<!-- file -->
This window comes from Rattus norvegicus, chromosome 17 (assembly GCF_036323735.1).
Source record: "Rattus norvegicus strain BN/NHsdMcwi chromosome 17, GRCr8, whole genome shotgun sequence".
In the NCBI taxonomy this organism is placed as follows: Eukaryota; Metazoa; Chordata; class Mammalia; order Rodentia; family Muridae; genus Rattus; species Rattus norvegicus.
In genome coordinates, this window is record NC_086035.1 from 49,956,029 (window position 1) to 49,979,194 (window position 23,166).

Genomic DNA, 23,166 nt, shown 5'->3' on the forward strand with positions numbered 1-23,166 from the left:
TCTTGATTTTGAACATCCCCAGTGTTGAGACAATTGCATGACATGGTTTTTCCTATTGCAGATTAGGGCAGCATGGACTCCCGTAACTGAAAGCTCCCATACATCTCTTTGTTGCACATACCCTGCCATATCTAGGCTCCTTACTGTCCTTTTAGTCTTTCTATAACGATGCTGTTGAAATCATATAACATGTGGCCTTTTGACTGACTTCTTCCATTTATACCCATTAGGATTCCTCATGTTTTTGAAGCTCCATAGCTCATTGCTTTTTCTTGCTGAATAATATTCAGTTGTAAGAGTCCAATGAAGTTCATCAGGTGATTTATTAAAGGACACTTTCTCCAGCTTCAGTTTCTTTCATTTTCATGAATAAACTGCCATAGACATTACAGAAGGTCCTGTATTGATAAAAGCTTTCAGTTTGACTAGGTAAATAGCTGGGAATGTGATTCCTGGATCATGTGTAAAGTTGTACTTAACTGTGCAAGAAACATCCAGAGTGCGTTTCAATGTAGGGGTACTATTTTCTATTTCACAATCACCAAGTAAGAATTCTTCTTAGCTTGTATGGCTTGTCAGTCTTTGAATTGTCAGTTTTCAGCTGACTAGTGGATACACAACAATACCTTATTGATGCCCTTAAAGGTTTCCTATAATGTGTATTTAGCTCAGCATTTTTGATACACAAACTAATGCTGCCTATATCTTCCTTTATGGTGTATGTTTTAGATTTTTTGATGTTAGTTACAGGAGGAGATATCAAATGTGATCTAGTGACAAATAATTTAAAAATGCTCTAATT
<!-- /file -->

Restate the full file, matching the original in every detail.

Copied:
This window comes from Rattus norvegicus, chromosome 17 (assembly GCF_036323735.1).
Source record: "Rattus norvegicus strain BN/NHsdMcwi chromosome 17, GRCr8, whole genome shotgun sequence".
In the NCBI taxonomy this organism is placed as follows: Eukaryota; Metazoa; Chordata; class Mammalia; order Rodentia; family Muridae; genus Rattus; species Rattus norvegicus.
In genome coordinates, this window is record NC_086035.1 from 49,956,029 (window position 1) to 49,979,194 (window position 23,166).

Genomic DNA, 23,166 nt, shown 5'->3' on the forward strand with positions numbered 1-23,166 from the left:
TCTTGATTTTGAACATCCCCAGTGTTGAGACAATTGCATGACATGGTTTTTCCTATTGCAGATTAGGGCAGCATGGACTCCCGTAACTGAAAGCTCCCATACATCTCTTTGTTGCACATACCCTGCCATATCTAGGCTCCTTACTGTCCTTTTAGTCTTTCTATAACGATGCTGTTGAAATCATATAACATGTGGCCTTTTGACTGACTTCTTCCATTTATACCCATTAGGATTCCTCATGTTTTTGAAGCTCCATAGCTCATTGCTTTTTCTTGCTGAATAATATTCAGTTGTAAGAGTCCAATGAAGTTCATCAGGTGATTTATTAAAGGACACTTTCTCCAGCTTCAGTTTCTTTCATTTTCATGAATAAACTGCCATAGACATTACAGAAGGTCCTGTATTGATAAAAGCTTTCAGTTTGACTAGGTAAATAGCTGGGAATGTGATTCCTGGATCATGTGTAAAGTTGTACTTAACTGTGCAAGAAACATCCAGAGTGCGTTTCAATGTAGGGGTACTATTTTCTATTTCACAATCACCAAGTAAGAATTCTTCTTAGCTTGTATGGCTTGTCAGTCTTTGAATTGTCAGTTTTCAGCTGACTAGTGGATACACAACAATACCTTATTGATGCCCTTAAAGGTTTCCTATAATGTGTATTTAGCTCAGCATTTTTGATACACAAACTAATGCTGCCTATATCTTCCTTTATGGTGTATGTTTTAGATTTTTTGATGTTAGTTACAGGAGGAGATATCAAATGTGATCTAGTGACAAATAATTTAAAAATGCTCTAATT